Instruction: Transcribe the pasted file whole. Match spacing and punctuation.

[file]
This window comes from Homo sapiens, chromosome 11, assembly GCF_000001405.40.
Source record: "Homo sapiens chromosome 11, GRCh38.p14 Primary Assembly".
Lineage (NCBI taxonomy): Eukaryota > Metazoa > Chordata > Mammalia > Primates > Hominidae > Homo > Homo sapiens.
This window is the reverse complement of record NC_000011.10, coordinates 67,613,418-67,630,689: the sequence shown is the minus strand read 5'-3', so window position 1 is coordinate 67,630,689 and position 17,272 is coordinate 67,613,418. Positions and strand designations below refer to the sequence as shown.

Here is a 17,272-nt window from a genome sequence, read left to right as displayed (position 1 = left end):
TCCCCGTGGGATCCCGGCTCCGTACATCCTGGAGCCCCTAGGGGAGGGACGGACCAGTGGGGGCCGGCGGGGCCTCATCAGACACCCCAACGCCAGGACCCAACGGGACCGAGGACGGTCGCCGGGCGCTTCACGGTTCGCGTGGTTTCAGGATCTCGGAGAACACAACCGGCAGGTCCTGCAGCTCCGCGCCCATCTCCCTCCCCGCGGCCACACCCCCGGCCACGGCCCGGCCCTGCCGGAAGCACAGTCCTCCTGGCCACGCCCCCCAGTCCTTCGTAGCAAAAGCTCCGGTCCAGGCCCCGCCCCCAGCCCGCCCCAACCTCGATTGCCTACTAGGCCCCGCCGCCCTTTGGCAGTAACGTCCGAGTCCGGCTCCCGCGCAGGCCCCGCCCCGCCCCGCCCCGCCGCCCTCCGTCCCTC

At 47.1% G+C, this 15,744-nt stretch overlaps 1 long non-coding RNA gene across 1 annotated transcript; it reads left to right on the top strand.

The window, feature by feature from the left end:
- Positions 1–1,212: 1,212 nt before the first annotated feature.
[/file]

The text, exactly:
This window comes from Homo sapiens, chromosome 11, assembly GCF_000001405.40.
Source record: "Homo sapiens chromosome 11, GRCh38.p14 Primary Assembly".
Lineage (NCBI taxonomy): Eukaryota > Metazoa > Chordata > Mammalia > Primates > Hominidae > Homo > Homo sapiens.
This window is the reverse complement of record NC_000011.10, coordinates 67,613,418-67,630,689: the sequence shown is the minus strand read 5'-3', so window position 1 is coordinate 67,630,689 and position 17,272 is coordinate 67,613,418. Positions and strand designations below refer to the sequence as shown.

Here is a 17,272-nt window from a genome sequence, read left to right as displayed (position 1 = left end):
TCCCCGTGGGATCCCGGCTCCGTACATCCTGGAGCCCCTAGGGGAGGGACGGACCAGTGGGGGCCGGCGGGGCCTCATCAGACACCCCAACGCCAGGACCCAACGGGACCGAGGACGGTCGCCGGGCGCTTCACGGTTCGCGTGGTTTCAGGATCTCGGAGAACACAACCGGCAGGTCCTGCAGCTCCGCGCCCATCTCCCTCCCCGCGGCCACACCCCCGGCCACGGCCCGGCCCTGCCGGAAGCACAGTCCTCCTGGCCACGCCCCCCAGTCCTTCGTAGCAAAAGCTCCGGTCCAGGCCCCGCCCCCAGCCCGCCCCAACCTCGATTGCCTACTAGGCCCCGCCGCCCTTTGGCAGTAACGTCCGAGTCCGGCTCCCGCGCAGGCCCCGCCCCGCCCCGCCCCGCCGCCCTCCGTCCCTC

At 47.1% G+C, this 15,744-nt stretch overlaps 1 long non-coding RNA gene across 1 annotated transcript; it reads left to right on the top strand.

The window, feature by feature from the left end:
- Positions 1–1,212: 1,212 nt before the first annotated feature.